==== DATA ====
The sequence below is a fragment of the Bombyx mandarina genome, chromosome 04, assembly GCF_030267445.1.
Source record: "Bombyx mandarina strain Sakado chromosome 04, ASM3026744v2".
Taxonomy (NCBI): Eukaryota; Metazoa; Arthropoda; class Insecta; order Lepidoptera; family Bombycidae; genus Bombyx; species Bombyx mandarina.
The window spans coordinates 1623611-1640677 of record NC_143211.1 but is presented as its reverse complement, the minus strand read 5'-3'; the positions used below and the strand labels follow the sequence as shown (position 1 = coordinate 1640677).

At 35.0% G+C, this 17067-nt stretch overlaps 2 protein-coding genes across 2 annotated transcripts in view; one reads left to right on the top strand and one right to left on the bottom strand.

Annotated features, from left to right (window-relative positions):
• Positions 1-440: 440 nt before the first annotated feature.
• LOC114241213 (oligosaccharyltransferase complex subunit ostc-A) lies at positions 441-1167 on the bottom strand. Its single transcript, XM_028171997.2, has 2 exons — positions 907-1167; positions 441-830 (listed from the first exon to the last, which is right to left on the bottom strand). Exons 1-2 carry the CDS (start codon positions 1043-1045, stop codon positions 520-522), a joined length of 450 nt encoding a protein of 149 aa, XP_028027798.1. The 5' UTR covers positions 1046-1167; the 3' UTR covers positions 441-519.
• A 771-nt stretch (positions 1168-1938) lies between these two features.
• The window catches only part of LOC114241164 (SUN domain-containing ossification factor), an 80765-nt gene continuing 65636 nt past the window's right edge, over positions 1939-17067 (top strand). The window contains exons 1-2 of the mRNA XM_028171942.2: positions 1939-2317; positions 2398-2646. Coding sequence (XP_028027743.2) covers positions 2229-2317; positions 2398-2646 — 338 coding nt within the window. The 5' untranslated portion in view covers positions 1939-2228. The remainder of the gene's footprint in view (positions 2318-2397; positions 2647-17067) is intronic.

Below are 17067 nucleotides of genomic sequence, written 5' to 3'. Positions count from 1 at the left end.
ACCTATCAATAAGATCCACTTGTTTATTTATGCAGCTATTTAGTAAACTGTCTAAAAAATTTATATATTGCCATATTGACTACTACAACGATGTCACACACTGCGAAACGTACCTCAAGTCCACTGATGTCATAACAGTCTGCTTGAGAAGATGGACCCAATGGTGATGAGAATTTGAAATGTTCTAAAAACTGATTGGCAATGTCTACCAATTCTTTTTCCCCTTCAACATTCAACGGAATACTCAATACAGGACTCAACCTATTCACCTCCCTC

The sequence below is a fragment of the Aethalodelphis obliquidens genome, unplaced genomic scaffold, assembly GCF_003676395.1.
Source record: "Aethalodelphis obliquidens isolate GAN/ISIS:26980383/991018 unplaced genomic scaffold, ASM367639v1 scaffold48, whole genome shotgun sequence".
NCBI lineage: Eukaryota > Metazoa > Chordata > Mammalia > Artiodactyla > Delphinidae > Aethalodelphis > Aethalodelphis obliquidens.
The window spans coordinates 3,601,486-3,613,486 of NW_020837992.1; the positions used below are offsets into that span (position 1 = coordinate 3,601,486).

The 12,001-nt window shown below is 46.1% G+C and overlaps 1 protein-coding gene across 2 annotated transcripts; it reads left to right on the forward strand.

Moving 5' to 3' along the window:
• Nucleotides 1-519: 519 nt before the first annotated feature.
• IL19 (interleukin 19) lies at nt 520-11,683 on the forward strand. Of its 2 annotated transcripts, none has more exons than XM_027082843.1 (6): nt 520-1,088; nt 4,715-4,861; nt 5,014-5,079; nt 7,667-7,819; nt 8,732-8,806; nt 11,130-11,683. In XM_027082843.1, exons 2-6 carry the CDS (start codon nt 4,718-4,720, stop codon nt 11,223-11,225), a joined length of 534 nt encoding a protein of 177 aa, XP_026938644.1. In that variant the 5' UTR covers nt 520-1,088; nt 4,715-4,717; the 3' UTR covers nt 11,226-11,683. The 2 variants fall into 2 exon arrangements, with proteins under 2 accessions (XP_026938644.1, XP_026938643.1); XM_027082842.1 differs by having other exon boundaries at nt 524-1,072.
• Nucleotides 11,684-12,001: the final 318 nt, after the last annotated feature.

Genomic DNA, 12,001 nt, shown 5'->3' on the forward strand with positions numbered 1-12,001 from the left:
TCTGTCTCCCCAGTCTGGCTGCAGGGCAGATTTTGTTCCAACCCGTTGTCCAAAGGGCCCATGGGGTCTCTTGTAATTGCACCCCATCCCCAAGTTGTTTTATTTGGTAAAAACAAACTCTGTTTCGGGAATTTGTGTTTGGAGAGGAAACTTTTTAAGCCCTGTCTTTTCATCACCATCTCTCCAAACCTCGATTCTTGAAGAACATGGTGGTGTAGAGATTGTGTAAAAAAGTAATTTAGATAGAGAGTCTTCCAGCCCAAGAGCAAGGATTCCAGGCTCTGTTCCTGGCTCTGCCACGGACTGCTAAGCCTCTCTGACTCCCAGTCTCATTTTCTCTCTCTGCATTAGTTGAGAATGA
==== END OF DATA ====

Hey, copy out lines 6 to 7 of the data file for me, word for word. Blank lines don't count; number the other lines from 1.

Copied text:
Annotated features, from left to right (window-relative positions):
• Positions 1-440: 440 nt before the first annotated feature.